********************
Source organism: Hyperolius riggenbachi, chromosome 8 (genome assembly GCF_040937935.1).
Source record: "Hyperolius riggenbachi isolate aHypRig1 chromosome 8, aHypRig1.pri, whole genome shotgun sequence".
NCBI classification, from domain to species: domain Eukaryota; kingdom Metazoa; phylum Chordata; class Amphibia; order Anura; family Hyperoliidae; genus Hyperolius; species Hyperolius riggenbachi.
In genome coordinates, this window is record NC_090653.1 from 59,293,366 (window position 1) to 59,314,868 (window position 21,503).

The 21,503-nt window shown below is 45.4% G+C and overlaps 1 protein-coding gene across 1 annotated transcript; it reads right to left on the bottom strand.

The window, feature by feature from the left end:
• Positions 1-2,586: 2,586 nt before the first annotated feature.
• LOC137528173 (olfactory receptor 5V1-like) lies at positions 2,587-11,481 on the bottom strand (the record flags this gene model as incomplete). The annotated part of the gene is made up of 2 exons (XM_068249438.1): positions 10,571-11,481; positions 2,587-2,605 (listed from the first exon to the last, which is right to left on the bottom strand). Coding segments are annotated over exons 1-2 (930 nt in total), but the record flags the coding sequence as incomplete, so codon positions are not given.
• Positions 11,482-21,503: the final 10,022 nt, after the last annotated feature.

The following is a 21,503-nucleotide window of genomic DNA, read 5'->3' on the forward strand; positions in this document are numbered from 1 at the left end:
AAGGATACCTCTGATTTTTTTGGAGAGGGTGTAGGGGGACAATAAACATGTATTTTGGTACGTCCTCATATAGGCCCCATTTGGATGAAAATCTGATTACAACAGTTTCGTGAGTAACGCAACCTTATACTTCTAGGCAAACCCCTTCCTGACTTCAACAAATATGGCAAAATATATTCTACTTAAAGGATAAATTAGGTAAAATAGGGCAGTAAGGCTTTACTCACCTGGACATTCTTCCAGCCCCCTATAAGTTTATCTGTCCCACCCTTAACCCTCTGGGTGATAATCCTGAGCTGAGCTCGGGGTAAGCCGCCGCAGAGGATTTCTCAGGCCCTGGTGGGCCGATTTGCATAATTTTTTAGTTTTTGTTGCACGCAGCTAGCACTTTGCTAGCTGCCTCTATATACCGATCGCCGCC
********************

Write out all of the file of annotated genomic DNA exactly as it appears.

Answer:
Source organism: Hyperolius riggenbachi, chromosome 8 (genome assembly GCF_040937935.1).
Source record: "Hyperolius riggenbachi isolate aHypRig1 chromosome 8, aHypRig1.pri, whole genome shotgun sequence".
NCBI classification, from domain to species: domain Eukaryota; kingdom Metazoa; phylum Chordata; class Amphibia; order Anura; family Hyperoliidae; genus Hyperolius; species Hyperolius riggenbachi.
In genome coordinates, this window is record NC_090653.1 from 59,293,366 (window position 1) to 59,314,868 (window position 21,503).

The 21,503-nt window shown below is 45.4% G+C and overlaps 1 protein-coding gene across 1 annotated transcript; it reads right to left on the bottom strand.

The window, feature by feature from the left end:
• Positions 1-2,586: 2,586 nt before the first annotated feature.
• LOC137528173 (olfactory receptor 5V1-like) lies at positions 2,587-11,481 on the bottom strand (the record flags this gene model as incomplete). The annotated part of the gene is made up of 2 exons (XM_068249438.1): positions 10,571-11,481; positions 2,587-2,605 (listed from the first exon to the last, which is right to left on the bottom strand). Coding segments are annotated over exons 1-2 (930 nt in total), but the record flags the coding sequence as incomplete, so codon positions are not given.
• Positions 11,482-21,503: the final 10,022 nt, after the last annotated feature.

The following is a 21,503-nucleotide window of genomic DNA, read 5'->3' on the forward strand; positions in this document are numbered from 1 at the left end:
AAGGATACCTCTGATTTTTTTGGAGAGGGTGTAGGGGGACAATAAACATGTATTTTGGTACGTCCTCATATAGGCCCCATTTGGATGAAAATCTGATTACAACAGTTTCGTGAGTAACGCAACCTTATACTTCTAGGCAAACCCCTTCCTGACTTCAACAAATATGGCAAAATATATTCTACTTAAAGGATAAATTAGGTAAAATAGGGCAGTAAGGCTTTACTCACCTGGACATTCTTCCAGCCCCCTATAAGTTTATCTGTCCCACCCTTAACCCTCTGGGTGATAATCCTGAGCTGAGCTCGGGGTAAGCCGCCGCAGAGGATTTCTCAGGCCCTGGTGGGCCGATTTGCATAATTTTTTAGTTTTTGTTGCACGCAGCTAGCACTTTGCTAGCTGCCTCTATATACCGATCGCCGCC